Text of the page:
Agriculture, Anthropology

Manure was used by European farmers 8000 years ago

agriculture manure

A new study has shown that European farmers used far more sophisticated practices than was previously thought. The Oxford research found that Neolithic farmers used manure as a fertilizer as early as 6000 BC. It has been previously assumed that manure wasn’t used in agriculture until Roman times. This technique is fairly complex, because dung takes a while to break…

Agriculture, Archaeology

Cheese has a 7500 year history

nature11698-f1.2

Polish researchers have found the earliest evidence of prehistoric cheese-making from a study of 7,500-year-old pottery fragments that are perforated much like today’s modern cheese strainers. When early men figured out how to make cheese, it was a big thing; at that time, livestock was too precious to use just for the meat, and mankind was largely lactose intolerant, making…

Agriculture, Science

Pigeon Pea Genome Cracked: Benefits Farming Millions in Asia & Africa

piegeon pea

Hyderabad (South India): A team of scientists has claimed to have achieved a major breakthrough by successfully sequencing the genome of Pigeon pea, considered an “orphan crop” and “poor peoples’ meat “ for its protein-rich content, mainly grown by small and marginal farmers across the world. Years of genome analysis by a global research partnership led by the Hyderabad-based International…

Agriculture, Research

The flood-tolerant crops of the future

In this 2007 file photo, a farmer laments over his destroyed crop in Tamin Nadu. (c) M. Srinath

Floods are a major hazard to crops worldwide. This year alone, billions of dollars worth of crops came to waste after catastrophic floods raided Pakistan, Bangladesh, Vietnam, Australia, Thailand, the UK and America, and famines have hit millions of people worldwide as a result of ruined agriculture. What if you could, however, engineer crops that could resist floods and steadily return…

Agriculture, Research

Crippled bee population might be saved by super breeding

bees-skull

The world bee population is at its greatest trial in years, as thousands of bee populations die off each year. Scientists are trying to salvage what’s left or even possibly enforce the current bees left by breeding a new pest resistant, cold impervious superbees. Beekeepers around the world have reported on their lowest honey crops in decades, all because of…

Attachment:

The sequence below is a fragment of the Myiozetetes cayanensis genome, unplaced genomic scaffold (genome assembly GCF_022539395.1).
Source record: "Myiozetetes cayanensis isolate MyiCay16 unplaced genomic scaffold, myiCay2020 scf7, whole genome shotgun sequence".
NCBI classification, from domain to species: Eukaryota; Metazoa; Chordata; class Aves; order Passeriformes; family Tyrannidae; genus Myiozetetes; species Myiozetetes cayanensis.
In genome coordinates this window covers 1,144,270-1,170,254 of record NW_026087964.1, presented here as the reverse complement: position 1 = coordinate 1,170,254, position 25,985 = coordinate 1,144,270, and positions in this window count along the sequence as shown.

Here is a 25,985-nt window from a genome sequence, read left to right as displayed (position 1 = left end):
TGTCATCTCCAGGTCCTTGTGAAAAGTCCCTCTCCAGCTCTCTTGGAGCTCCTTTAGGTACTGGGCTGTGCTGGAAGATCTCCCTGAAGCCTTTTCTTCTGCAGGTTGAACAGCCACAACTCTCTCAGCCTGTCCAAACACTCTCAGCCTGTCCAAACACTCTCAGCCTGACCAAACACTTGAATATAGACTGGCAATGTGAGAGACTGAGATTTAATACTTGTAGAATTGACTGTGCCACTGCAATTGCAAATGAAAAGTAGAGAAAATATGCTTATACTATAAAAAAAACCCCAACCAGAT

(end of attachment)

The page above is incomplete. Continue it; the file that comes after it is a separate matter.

Agriculture, Health & Medicine

The chicken of the woods – the mushroom that tastes like chicken

A splendid fruiting of Sulphur Shelves! (c) Photo by Liz Cornish.

Like a sort of ubiquitous aliment, it seems like a lot of people seem to think that a lot of things tastes like chicken. I know I’ve had this sensation a lot of times with a few types of foods I’ve sampled for the first time, and there are some people who use the phrase “tastes like chicken” when exploring…

Agriculture, Studies, World Problems

‘Green Gasoline’ from sugar

sugarfuel

This month, two independent teams have announced that they have succesfully converted sugar-potentially derived waste from agriculture and non-food plants into gasoline, diesel, jet fuel and other chemical substances of high importance. Randy Cortright, a chemical engineer at Virent Energy Systems of Madison, Wisc. announced that carbohydrates and sugars can be processed into a number of substances used as petroleum,…

Agriculture, Studies, World Problems

Incredible waster; half of Earth’s food is wasted

It’s hard to believe that about half of the food produced on our planet is wasted, especially when about a quarter of Earth’s inhabitants are suffering from hunger; this, my friends is the wonderful world we live in. Not a world without resources, but a world in which we do not know how to use the resources which are given…